Junior doctors will be hosting drop-in CPR lessons during part of their planned strike on Wednesday April 27 at All Saints Church in Leamington.
The lessons will run from 11.30am to 2pm, and were conceived as a way of trying to bring something good from the two-day strike, which includes junior doctors in accident and emergency for the first time.
Junior doctors will be striking from 8am to 5pm on Tuesday April 26 and Wednesday April 27 if a compromise cannot be found.
Dr Angharad de Cates, Specialist Registrar in General Adult Psychiatry at Coventry and Warwickshire Partnership Trust said: “We are doing this is to bring something good out of being forced to go on strike. The Department of Health is trying to spread the existing five day routine services over seven days with no more doctors or additional resources.
“This is unsafe for patients, as we already don’t have enough doctors for the five day routine services and seven day emergency services we already provide.
“In fact, to make seven day routine services work we would need more doctors but also more nurses, pharmacists and other support staff like porters, radiographers, and lab technicians. There is no extra money for this. I believe that the government have no idea how much seven day routine services would cost.”
All Saints Parish Church vicar Fr Christopher Wilson said: “We’re delighted to be able to offer All Saints for this service to the community, which shows the goodwill and dedication of our junior doctors even at a time of considerable pressure and uncertainty.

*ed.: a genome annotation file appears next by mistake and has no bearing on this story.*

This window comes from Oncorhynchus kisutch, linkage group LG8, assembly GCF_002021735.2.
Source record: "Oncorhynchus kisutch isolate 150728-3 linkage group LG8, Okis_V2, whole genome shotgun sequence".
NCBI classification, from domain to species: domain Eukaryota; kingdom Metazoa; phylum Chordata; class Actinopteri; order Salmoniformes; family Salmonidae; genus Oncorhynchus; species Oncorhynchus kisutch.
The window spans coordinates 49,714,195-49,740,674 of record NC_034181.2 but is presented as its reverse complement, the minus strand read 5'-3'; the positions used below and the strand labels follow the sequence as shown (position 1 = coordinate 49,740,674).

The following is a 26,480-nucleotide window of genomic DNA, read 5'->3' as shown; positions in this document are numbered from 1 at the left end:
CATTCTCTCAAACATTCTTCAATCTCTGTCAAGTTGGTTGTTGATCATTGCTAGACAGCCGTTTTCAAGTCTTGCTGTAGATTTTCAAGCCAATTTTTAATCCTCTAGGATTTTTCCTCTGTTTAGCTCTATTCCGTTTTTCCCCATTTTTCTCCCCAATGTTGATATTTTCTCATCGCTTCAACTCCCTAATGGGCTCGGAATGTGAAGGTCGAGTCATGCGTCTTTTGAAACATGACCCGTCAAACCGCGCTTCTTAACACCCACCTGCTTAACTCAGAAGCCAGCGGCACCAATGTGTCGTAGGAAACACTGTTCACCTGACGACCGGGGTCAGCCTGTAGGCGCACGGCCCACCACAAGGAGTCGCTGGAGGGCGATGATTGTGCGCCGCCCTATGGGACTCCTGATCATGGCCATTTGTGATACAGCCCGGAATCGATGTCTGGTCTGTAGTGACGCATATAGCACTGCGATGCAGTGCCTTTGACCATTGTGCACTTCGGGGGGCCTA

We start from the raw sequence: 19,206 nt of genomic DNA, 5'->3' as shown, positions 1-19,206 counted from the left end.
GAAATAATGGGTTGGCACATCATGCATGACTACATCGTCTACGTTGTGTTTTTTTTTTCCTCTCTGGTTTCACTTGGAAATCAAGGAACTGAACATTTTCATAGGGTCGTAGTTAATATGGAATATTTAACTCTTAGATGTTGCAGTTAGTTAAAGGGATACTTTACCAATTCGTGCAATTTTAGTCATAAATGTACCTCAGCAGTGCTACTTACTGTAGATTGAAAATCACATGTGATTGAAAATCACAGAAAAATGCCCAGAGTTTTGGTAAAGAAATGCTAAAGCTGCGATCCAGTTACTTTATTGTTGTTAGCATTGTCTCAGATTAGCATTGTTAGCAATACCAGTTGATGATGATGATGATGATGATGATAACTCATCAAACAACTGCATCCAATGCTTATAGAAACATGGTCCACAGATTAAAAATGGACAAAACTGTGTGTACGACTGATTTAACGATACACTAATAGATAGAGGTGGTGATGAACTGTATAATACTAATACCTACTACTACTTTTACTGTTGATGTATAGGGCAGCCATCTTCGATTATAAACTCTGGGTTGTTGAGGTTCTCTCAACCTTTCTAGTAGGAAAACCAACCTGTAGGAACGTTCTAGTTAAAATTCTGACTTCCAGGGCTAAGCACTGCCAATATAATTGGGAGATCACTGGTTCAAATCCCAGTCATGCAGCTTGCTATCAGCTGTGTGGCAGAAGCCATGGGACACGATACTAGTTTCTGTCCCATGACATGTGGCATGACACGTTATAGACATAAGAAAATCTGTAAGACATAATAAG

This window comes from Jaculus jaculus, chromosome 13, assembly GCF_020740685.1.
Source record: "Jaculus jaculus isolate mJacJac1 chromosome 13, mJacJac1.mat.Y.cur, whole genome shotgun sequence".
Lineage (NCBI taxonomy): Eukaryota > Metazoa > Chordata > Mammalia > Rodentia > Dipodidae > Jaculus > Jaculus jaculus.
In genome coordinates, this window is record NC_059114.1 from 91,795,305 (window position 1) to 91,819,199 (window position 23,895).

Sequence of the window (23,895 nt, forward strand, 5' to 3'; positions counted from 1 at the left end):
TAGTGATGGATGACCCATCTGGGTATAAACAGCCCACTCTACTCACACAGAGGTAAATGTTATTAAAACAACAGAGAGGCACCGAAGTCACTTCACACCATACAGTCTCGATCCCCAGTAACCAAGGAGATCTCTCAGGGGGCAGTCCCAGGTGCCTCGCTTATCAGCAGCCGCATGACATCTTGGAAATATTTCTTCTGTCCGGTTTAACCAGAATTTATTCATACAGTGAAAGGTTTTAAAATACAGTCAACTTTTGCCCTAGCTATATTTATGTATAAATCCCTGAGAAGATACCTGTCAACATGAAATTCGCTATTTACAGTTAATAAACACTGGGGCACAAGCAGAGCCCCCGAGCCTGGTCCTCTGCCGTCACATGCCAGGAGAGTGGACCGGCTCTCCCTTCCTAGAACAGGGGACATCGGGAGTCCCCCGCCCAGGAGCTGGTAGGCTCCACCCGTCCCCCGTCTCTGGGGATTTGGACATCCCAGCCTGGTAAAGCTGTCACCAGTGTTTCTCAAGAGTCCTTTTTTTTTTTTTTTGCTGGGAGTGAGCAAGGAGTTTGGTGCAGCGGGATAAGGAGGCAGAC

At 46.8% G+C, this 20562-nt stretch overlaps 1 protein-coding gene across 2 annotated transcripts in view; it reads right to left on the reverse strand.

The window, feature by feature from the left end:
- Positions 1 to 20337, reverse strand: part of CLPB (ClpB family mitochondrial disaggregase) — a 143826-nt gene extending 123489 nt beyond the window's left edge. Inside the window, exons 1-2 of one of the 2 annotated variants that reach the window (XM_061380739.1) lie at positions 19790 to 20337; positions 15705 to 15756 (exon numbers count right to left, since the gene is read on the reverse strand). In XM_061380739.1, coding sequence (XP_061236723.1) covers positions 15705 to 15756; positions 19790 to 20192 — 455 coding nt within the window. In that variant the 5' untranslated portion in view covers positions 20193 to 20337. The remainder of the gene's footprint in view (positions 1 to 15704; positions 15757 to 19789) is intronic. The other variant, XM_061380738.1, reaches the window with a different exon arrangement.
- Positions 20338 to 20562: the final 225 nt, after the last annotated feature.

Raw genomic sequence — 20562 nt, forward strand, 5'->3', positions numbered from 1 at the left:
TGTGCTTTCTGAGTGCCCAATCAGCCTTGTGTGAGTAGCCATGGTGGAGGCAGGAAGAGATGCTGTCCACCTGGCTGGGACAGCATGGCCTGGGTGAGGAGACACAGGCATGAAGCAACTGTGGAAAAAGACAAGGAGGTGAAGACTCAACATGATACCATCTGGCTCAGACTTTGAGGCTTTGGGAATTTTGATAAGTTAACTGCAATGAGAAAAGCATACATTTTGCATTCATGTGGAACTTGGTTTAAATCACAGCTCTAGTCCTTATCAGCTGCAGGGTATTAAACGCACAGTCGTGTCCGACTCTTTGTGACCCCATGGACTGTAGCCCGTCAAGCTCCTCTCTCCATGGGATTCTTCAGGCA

“We hope that plenty of people from the community will be able to take up this offer of training, whilst also praying for a satisfactory resolution of the current dispute.”
The strike is in opposition to the contracts proposed by health secretary Jeremy Hunt.
Addressing Parliament in February, he said the previous contract drawn up in 1999 was ‘not fit for purpose’ and criticised the BMA for not being flexible in previous negotiations.
He added: “The definition of a negotiation is a discussion where both sides demonstrate flexibility and compromise on their original objectives, and the BMA ultimately proved unwilling to do this.”